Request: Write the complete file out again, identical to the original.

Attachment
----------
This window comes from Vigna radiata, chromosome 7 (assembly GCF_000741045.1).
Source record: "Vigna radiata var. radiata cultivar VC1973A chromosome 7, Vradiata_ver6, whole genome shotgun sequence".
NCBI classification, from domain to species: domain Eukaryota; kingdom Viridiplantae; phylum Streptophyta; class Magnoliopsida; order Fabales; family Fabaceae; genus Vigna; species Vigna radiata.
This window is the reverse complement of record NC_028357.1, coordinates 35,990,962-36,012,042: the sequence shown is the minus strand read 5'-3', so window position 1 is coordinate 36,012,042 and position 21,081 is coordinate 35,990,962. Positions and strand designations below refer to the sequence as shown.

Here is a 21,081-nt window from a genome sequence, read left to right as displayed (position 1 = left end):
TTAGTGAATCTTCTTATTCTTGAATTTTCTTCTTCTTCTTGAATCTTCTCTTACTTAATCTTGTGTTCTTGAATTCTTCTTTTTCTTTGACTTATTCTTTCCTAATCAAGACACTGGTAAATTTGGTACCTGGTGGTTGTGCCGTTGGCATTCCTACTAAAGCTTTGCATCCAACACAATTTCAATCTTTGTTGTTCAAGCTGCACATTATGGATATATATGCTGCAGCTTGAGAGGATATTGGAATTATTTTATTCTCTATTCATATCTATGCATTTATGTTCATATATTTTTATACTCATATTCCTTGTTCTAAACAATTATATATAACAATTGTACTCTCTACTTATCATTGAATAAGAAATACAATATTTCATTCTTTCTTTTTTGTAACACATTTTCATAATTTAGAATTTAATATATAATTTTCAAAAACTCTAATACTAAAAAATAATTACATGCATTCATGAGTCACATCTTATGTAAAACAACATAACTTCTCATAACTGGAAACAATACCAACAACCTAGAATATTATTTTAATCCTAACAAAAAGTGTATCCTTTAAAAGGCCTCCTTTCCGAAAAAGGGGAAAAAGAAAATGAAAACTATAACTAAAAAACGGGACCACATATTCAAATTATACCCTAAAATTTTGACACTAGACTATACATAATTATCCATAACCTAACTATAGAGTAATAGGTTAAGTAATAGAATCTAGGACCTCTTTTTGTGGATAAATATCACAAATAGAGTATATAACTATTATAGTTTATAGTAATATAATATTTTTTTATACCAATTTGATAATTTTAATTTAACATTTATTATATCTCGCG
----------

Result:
This window comes from Vigna radiata, chromosome 7 (assembly GCF_000741045.1).
Source record: "Vigna radiata var. radiata cultivar VC1973A chromosome 7, Vradiata_ver6, whole genome shotgun sequence".
NCBI classification, from domain to species: domain Eukaryota; kingdom Viridiplantae; phylum Streptophyta; class Magnoliopsida; order Fabales; family Fabaceae; genus Vigna; species Vigna radiata.
This window is the reverse complement of record NC_028357.1, coordinates 35,990,962-36,012,042: the sequence shown is the minus strand read 5'-3', so window position 1 is coordinate 36,012,042 and position 21,081 is coordinate 35,990,962. Positions and strand designations below refer to the sequence as shown.

Here is a 21,081-nt window from a genome sequence, read left to right as displayed (position 1 = left end):
TTAGTGAATCTTCTTATTCTTGAATTTTCTTCTTCTTCTTGAATCTTCTCTTACTTAATCTTGTGTTCTTGAATTCTTCTTTTTCTTTGACTTATTCTTTCCTAATCAAGACACTGGTAAATTTGGTACCTGGTGGTTGTGCCGTTGGCATTCCTACTAAAGCTTTGCATCCAACACAATTTCAATCTTTGTTGTTCAAGCTGCACATTATGGATATATATGCTGCAGCTTGAGAGGATATTGGAATTATTTTATTCTCTATTCATATCTATGCATTTATGTTCATATATTTTTATACTCATATTCCTTGTTCTAAACAATTATATATAACAATTGTACTCTCTACTTATCATTGAATAAGAAATACAATATTTCATTCTTTCTTTTTTGTAACACATTTTCATAATTTAGAATTTAATATATAATTTTCAAAAACTCTAATACTAAAAAATAATTACATGCATTCATGAGTCACATCTTATGTAAAACAACATAACTTCTCATAACTGGAAACAATACCAACAACCTAGAATATTATTTTAATCCTAACAAAAAGTGTATCCTTTAAAAGGCCTCCTTTCCGAAAAAGGGGAAAAAGAAAATGAAAACTATAACTAAAAAACGGGACCACATATTCAAATTATACCCTAAAATTTTGACACTAGACTATACATAATTATCCATAACCTAACTATAGAGTAATAGGTTAAGTAATAGAATCTAGGACCTCTTTTTGTGGATAAATATCACAAATAGAGTATATAACTATTATAGTTTATAGTAATATAATATTTTTTTATACCAATTTGATAATTTTAATTTAACATTTATTATATCTCGCG